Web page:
image file: c8cc08287a-s1.tif
Scheme 1 Synthesis of degradable vinyl copolymers through radical ring-opening polymerization (RROP): literature examples (A9 and B)10 that install esters into the backbone and proposed RROP of thionolactones (C) with monomer candidates prepared in this study (D). Of the shown structures the caprothionolactone derivative 6 underwent RROP.

Herein, the RROP of thionolactones is presented. The process has been termed thiocarbonyl addition–ring-opening (TARO) polymerization and involves the radical addition onto a C[double bond, length as m-dash]S double bond, followed by ring-opening which produces an in-chain thioester (–C([double bond, length as m-dash]O)S–) functionality, Scheme 1C. Radical addition to C[double bond, length as m-dash]S bonds and subsequent fragmentation through β-scission are well-documented in the literature; they form the basis of the Barton McCombie reaction and the mechanism of reversible addition–fragmentation chain transfer (RAFT).19 Meijs and co-workers investigated the non-cyclic analogue benzyl thionobenzoate as an irreversible chain transfer agent in radical polymerizations.20 Hannachi et al. calculated favourable radical addition and fragmentation reactions for two thionophthalides. Synthetic results were, however, limited to an example in which the open-ring radical was ill-suited for re-initiation.21 Cyclic trithiocarbonates have been used in an addition–ring-opening mechanism to provide (presumably degradable) in-chain trithiocarbonate functionality,22 which, however, remains reactive toward radicals. TARO polymerization, on the other hand, produces thioesters which are not susceptible to radical attack but offer chemistries distinct from those of oxoesters.23–25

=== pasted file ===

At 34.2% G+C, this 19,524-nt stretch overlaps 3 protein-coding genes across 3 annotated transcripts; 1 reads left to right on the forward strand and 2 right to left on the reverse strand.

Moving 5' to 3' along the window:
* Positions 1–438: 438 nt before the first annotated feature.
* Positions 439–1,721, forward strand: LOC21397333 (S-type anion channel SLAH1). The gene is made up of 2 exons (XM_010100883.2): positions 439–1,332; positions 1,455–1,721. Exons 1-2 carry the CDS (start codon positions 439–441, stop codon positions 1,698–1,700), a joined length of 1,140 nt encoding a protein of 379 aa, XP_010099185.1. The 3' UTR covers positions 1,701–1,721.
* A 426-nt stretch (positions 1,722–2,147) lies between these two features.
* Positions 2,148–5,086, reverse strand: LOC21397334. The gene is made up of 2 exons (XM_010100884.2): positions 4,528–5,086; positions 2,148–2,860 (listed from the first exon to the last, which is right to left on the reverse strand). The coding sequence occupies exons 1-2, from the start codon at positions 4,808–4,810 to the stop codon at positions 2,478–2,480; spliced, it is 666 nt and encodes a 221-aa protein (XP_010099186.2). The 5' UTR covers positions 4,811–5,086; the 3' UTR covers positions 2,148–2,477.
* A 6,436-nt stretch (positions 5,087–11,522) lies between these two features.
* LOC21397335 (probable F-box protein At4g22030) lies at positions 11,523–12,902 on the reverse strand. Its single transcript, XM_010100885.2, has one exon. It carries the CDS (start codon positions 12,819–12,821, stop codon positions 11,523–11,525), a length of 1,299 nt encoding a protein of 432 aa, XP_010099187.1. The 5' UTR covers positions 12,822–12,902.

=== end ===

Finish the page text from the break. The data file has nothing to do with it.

Our initial attempts at TARO polymerization were based on γ-phenyl-γ-butyrothionolactone, 1, and four thionophthalides, 2–5, prepared through thionation with Lawesson's reagent of the commercially available lactones (see ESI). Compounds 1–5 inhibited attempted radical polymerizations of vinyl acetate (presumably through H abstraction or C[double bond, length as m-dash]S addition in the absence of ring-opening and re-initiation) and were not incorporated during the radical polymerizations of styrene, methyl acrylate, and methyl methacrylate.